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 P. M., to see that General Johnson would have the gap filled up. He reported to Johnson and warned him of the disaster likely to occur before sunrise the next morning. He professed to have issued the proper orders, but they were not executed, and the next morning Johnson's Brigade gave way, the 26th was flanked on the right, and Colonel P. R. Page and Captain Geo. D. Wise fell in a few minutes of each other; near by fell Major Patrick H. Fitzhugh, crossing the bayonets of the enemy with his sword; there too fell the gallant flagbearer of the 46th, the indomitable hero, Louis Rogers, and near him Otho West, both of Accomack; there too fell the brave Major J. C. Hill, of the 46th, whilst bearing up the flag, and Rogers the flag-bearer, and there too fell Lieutenant-Colonel Peyton Wise,1 and a large member of others killed and wounded. Lieutenant-Colonel Wise and Major Hill survive, but Page lies at Blandsford Cemetery, Captain Wise, our brigade inspector, at Hollywood, and the body of Fitzhugh fell into the hands of the enemy. Poor fellow! he had heard his son was butchered at Battery No. 5 by the colored troops, after his surrender; the last that I saw of him he was in tears swearing the Hannibal's oath that he would at every hazard avenge his son's death. The story was false, his son was captured only, and yet survives. After this commenced the life of the trenches and scenes like that of the Crater. Colonel Goode succeeded Page in the command of the brigade, and when the mine was sprung Gracie's Brigade was on the left and ours on the right of it. As sudden as the explosion the enemy rushed through the gap made by its terrific blast and a portion of them got to our inner line. Gracie's Brigade and ours firing obliquely right and left continuously for six hours, without relief, kept the enemy down where they lodged and kept them back in front until Mahone's Brigade was brought six miles from the right to charge the enemy in the trenches as they did most triumphantly. Here, too, havoc was made among the best and bravest of our brigade. I have not time or space to tell of our picket losses and of the sufferings of the trenches. Early in March, 1865, we were ordered to Lee's extreme right at Hatcher's Run. Then commenced the preliminaries of the retreat, strong guards near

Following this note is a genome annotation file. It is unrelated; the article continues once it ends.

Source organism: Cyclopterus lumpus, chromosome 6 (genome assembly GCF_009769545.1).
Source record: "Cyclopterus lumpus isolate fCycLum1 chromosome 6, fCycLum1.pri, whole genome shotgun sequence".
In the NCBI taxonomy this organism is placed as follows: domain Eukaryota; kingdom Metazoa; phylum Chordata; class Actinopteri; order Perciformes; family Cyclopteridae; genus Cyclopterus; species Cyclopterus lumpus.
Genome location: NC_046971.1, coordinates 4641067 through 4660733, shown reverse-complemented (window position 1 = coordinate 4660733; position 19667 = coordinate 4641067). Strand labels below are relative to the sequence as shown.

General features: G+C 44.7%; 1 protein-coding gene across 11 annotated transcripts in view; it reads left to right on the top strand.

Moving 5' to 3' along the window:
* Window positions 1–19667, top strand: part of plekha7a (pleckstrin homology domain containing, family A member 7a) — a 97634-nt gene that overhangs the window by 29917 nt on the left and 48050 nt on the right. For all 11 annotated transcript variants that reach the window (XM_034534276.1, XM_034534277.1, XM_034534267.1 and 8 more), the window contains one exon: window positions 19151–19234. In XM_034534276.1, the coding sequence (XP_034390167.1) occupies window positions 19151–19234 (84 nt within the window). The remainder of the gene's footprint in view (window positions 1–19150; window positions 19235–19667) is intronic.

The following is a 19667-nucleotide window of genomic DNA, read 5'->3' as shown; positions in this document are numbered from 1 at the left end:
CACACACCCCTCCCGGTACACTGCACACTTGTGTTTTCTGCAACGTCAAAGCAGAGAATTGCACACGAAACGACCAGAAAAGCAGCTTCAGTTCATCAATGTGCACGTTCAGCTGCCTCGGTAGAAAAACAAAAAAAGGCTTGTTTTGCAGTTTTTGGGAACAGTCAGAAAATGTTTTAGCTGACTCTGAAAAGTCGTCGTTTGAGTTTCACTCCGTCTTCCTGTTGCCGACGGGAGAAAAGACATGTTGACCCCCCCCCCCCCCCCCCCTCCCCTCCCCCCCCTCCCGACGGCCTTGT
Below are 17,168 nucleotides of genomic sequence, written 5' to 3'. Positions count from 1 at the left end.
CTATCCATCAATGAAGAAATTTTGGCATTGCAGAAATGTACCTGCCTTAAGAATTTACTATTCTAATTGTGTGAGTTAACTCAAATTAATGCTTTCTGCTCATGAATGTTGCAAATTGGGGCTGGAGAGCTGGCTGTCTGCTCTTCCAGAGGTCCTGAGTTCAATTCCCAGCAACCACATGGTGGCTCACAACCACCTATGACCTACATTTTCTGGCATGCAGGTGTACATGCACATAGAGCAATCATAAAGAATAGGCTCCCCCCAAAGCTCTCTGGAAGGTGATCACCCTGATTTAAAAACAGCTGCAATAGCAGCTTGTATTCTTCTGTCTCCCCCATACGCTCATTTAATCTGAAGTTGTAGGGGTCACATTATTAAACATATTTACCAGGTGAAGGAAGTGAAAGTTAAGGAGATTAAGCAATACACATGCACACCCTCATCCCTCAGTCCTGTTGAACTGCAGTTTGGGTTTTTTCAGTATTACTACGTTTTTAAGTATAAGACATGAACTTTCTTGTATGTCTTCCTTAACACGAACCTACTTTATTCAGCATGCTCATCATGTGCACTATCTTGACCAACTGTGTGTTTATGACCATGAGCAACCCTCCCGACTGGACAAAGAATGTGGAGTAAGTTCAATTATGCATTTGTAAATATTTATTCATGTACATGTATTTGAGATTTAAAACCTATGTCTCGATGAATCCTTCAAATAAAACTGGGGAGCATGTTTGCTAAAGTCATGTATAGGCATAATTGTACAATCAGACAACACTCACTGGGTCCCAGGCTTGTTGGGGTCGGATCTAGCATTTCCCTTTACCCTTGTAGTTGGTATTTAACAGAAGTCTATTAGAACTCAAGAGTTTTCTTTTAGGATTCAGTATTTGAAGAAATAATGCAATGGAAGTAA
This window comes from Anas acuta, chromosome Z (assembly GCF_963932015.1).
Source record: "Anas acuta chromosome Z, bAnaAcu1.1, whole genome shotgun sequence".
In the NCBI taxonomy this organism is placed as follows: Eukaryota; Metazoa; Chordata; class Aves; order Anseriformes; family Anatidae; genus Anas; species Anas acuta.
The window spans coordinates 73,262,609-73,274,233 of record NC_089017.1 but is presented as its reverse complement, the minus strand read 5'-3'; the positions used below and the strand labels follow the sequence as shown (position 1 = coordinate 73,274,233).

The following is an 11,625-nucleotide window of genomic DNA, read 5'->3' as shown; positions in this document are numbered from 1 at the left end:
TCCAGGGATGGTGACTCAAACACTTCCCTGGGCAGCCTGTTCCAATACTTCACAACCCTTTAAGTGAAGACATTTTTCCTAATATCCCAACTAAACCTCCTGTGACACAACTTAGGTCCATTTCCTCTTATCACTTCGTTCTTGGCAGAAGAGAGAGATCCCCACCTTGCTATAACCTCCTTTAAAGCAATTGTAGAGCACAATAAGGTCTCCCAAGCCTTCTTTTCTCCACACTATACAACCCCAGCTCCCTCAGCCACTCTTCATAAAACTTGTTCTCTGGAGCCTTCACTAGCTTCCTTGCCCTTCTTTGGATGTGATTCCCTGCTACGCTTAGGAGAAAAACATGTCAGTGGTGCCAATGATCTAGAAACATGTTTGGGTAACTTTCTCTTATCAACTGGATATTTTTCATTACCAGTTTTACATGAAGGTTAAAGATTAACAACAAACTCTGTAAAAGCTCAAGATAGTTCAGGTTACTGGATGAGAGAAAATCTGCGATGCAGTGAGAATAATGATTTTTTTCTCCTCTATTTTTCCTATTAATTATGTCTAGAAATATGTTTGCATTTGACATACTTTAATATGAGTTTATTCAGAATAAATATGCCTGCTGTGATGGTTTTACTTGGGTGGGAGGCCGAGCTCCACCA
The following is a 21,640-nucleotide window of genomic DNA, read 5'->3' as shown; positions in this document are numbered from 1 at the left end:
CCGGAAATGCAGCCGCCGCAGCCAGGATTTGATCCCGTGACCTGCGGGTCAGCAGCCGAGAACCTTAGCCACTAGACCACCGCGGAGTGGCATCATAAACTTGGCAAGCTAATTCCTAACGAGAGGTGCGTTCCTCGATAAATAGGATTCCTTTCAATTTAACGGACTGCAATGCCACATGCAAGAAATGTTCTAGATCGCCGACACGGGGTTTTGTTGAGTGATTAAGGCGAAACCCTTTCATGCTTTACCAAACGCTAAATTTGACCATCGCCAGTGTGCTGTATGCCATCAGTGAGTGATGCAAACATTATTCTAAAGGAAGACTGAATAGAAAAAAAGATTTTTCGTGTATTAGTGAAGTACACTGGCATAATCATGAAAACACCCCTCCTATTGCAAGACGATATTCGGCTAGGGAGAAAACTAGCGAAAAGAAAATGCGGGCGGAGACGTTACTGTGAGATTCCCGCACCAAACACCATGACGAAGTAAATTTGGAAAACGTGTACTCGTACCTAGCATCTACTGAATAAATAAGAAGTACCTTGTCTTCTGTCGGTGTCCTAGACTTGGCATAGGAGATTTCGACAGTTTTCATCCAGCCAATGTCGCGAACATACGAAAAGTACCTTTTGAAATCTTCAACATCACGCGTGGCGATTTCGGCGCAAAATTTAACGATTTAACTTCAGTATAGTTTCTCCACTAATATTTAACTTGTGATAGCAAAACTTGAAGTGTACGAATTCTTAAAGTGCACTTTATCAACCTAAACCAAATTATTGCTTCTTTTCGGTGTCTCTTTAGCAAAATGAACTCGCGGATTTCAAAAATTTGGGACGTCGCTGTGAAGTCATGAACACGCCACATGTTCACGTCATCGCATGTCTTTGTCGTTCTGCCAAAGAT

1 Colonel, subsequently known as General Peyton Wise, from a post-bellum commission in the State Line, became a prominent and useful citizen of Richmond. He was an accomplished gentleman, as frank and warm-hearted as he was courageous, and possessed powers of oratory of a high order. He died March 29th, 1897, in his fifty-eighth year, honored and widely beloved.
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